“Our goal from the start was to use state funding as seed money for something far greater,” said Dr. Weinstein. “Our University of Arizona physician faculty members and basic scientists saw an opportunity to create a new type of federation of telemedicine programs, in which the UA would have multiple roles for an Arizona state-wide consortium of telemedicine programs. These roles now include creating and operating a shared broadband telecommunications network; developing inclusive training programs that address the telemedicine training needs of personnel across the entire health-care industry in Arizona; and promoting telemedicine, telehealth and mobile health (or mHealth).”

Today, a number of nationally recognized telemedicine programs are affiliated with ATP.  Personnel in these programs have received telemedicine training and technical assistance from ATP in Tucson and Phoenix or online.

The Yuma Regional Medical Center (YRMC) in Yuma, Ariz., signed on with ATP in 2006.  Greg Warda, MD, and his YRMC staff now have daily access to pediatric cardiologists led by Daniela Lax, MD, at The University of Arizona Health Network (UAHN) in Tucson. Doctors in YRMC’s 20-bassinet Neonatal Intensive Care Unit have immediate access to UA telecardiologists in Tucson over the Arizona Rural Telemedicine Network. Immediate medical decisions can be made about transferring babies born with life-threatening congenital heart defects to Tucson or Phoenix hospitals with world-class pediatric cardiothoracic surgery specialists on their staffs. Said Dr. Warda, “I can’t say enough about the cardiologists in Tucson. They’ve all been wonderful.”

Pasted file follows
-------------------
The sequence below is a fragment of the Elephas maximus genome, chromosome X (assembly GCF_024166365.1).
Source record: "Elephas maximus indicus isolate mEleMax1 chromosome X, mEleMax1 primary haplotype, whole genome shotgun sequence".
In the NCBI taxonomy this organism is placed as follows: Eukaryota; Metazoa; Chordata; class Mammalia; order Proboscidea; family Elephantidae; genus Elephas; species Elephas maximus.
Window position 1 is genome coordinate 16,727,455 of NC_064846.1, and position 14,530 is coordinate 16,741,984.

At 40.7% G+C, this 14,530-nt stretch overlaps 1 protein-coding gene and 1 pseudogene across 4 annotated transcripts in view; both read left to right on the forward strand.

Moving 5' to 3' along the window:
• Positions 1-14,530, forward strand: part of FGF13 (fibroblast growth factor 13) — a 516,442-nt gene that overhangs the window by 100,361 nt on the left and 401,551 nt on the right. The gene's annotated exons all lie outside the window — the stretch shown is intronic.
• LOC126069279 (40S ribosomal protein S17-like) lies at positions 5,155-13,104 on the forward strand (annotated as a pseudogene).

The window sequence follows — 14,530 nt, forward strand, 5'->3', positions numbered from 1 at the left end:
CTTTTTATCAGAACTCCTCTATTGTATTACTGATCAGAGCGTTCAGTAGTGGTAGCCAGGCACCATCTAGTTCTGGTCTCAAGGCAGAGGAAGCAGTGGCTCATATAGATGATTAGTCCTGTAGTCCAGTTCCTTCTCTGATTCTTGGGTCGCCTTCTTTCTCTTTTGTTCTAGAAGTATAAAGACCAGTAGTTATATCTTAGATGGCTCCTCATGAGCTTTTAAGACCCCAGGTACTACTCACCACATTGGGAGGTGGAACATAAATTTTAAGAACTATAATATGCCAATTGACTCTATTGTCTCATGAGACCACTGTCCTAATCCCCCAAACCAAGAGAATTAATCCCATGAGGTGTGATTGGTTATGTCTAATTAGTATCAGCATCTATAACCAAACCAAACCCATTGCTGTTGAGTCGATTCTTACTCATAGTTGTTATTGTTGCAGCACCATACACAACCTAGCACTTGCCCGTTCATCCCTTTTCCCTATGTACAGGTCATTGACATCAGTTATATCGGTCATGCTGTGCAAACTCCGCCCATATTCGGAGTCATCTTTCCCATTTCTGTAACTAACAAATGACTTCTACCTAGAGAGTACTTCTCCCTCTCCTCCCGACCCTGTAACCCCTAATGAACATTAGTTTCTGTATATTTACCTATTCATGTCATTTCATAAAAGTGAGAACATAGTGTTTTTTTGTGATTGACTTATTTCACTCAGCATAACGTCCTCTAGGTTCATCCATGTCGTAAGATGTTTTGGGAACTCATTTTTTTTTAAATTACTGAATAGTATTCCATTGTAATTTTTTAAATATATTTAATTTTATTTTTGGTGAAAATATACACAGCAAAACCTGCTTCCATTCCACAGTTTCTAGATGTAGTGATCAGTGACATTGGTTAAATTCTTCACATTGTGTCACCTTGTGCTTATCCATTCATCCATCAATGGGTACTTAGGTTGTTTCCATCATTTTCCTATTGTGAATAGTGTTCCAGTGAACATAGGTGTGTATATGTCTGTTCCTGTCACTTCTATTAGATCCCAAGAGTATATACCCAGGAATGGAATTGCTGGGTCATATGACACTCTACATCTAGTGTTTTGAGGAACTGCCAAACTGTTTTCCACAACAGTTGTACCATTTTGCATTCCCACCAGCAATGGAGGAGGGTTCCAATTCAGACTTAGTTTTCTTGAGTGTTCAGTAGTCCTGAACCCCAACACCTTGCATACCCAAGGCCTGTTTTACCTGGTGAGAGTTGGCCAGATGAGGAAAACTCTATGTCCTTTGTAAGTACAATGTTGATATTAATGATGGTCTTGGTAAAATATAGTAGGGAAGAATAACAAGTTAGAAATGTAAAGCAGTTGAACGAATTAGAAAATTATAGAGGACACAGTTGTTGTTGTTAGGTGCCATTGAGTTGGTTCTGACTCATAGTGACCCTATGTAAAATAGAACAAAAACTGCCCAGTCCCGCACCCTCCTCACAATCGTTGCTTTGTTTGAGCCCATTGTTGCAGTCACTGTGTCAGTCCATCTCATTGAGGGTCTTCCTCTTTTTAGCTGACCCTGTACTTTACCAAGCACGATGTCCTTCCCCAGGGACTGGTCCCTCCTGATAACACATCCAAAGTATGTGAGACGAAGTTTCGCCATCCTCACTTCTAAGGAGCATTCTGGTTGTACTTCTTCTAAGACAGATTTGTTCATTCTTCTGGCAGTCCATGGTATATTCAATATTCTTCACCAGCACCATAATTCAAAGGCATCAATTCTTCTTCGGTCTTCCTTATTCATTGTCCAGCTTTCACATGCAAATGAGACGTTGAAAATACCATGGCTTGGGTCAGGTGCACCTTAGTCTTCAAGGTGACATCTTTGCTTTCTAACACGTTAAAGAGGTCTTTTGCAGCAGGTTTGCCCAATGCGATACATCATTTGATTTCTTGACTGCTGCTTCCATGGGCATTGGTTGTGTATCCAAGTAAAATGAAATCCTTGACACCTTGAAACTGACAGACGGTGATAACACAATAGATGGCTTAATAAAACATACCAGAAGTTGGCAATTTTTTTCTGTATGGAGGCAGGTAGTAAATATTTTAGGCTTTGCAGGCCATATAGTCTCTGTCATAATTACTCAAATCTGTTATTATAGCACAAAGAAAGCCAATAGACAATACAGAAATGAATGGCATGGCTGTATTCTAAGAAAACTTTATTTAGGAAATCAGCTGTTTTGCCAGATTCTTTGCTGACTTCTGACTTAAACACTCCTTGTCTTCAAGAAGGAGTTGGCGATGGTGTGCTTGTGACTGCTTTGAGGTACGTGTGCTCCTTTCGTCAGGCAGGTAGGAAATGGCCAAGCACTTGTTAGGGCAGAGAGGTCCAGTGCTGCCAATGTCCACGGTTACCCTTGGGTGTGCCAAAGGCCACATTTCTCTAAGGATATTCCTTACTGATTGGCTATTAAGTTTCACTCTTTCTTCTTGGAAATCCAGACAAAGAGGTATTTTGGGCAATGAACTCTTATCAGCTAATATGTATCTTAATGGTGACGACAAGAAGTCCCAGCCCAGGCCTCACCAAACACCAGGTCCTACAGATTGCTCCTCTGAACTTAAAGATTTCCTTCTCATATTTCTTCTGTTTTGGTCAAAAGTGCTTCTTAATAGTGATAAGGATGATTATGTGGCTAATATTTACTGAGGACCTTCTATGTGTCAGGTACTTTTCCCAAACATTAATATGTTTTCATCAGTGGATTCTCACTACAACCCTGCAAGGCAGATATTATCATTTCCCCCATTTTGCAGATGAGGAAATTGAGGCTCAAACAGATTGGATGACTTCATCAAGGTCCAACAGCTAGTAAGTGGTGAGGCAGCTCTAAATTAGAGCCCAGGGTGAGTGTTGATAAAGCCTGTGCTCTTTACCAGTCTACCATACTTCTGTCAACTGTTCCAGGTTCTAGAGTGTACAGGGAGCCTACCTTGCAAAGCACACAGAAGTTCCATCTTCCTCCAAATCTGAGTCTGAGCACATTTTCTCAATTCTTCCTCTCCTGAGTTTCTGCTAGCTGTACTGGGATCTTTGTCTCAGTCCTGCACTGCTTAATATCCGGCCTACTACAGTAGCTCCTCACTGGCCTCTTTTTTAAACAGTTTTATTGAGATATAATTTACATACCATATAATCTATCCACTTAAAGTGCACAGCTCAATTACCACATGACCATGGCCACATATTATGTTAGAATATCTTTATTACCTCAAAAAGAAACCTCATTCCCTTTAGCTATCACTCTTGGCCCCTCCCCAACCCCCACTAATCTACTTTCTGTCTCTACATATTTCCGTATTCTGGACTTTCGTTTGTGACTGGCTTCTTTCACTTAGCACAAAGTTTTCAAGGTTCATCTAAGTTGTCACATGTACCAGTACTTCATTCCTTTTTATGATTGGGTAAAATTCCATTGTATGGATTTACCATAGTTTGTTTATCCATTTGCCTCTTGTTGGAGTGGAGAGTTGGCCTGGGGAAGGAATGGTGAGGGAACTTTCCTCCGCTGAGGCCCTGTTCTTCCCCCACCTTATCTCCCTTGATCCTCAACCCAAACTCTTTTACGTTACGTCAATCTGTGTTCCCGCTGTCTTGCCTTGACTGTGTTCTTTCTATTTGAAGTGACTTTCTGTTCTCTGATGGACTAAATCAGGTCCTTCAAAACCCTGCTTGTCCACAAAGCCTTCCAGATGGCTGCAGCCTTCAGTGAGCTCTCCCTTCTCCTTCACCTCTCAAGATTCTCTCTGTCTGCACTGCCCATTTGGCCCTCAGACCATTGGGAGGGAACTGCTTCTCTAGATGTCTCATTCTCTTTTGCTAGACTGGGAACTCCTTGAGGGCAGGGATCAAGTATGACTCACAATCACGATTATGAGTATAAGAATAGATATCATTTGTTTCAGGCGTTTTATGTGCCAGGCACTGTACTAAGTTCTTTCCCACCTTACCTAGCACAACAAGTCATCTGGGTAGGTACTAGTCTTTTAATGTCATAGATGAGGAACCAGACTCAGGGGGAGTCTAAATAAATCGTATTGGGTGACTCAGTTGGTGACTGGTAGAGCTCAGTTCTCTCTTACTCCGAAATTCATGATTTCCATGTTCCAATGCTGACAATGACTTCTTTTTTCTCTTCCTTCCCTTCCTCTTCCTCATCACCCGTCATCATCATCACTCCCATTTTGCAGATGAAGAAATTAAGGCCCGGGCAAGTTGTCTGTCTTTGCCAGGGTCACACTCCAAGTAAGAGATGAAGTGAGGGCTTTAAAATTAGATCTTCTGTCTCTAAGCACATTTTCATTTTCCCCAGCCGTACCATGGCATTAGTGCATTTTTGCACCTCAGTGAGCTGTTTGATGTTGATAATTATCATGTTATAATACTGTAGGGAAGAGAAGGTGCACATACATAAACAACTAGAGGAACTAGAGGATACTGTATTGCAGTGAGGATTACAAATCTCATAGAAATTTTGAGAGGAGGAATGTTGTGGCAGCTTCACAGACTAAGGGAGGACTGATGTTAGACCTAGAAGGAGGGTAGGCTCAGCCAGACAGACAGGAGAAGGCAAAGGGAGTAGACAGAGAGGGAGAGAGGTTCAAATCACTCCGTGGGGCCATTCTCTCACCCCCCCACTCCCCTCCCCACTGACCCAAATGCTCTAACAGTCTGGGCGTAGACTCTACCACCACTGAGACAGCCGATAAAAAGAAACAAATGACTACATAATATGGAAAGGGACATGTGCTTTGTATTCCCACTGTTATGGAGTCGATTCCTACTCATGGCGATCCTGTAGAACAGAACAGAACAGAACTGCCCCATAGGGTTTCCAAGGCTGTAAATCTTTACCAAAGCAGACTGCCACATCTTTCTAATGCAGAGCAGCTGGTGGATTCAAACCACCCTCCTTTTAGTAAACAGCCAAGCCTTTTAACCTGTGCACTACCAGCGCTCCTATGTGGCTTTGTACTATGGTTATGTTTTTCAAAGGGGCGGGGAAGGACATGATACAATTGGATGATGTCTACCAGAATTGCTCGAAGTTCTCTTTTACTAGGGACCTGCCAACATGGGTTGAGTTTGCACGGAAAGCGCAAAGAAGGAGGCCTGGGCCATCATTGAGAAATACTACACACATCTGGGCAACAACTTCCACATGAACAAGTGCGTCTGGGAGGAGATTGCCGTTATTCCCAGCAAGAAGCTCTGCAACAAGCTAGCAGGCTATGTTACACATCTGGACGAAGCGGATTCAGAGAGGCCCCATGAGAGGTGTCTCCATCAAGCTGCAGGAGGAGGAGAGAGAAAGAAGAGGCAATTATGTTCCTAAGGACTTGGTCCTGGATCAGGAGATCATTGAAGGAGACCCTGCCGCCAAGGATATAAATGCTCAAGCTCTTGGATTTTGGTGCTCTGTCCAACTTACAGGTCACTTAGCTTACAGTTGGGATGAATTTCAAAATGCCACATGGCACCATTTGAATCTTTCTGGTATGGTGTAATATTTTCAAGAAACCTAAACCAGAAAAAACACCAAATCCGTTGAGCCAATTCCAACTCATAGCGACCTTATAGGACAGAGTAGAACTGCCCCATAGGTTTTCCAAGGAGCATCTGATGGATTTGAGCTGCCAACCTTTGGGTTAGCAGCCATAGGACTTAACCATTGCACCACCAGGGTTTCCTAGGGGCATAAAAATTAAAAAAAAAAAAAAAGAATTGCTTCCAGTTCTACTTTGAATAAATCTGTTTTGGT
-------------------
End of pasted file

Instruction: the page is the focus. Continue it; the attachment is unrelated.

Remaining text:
Each week, the UAHN cardiology group consults on four to five YRMC cases by telemedicine video conferencing and UA cardiologists also spend a day and a half each month in Yuma following up on the babies and children they have diagnosed. ATP engineers are available 24/7 to provide technical support for this pediatric service, which has handled more than 400 expedited cases in the past five years.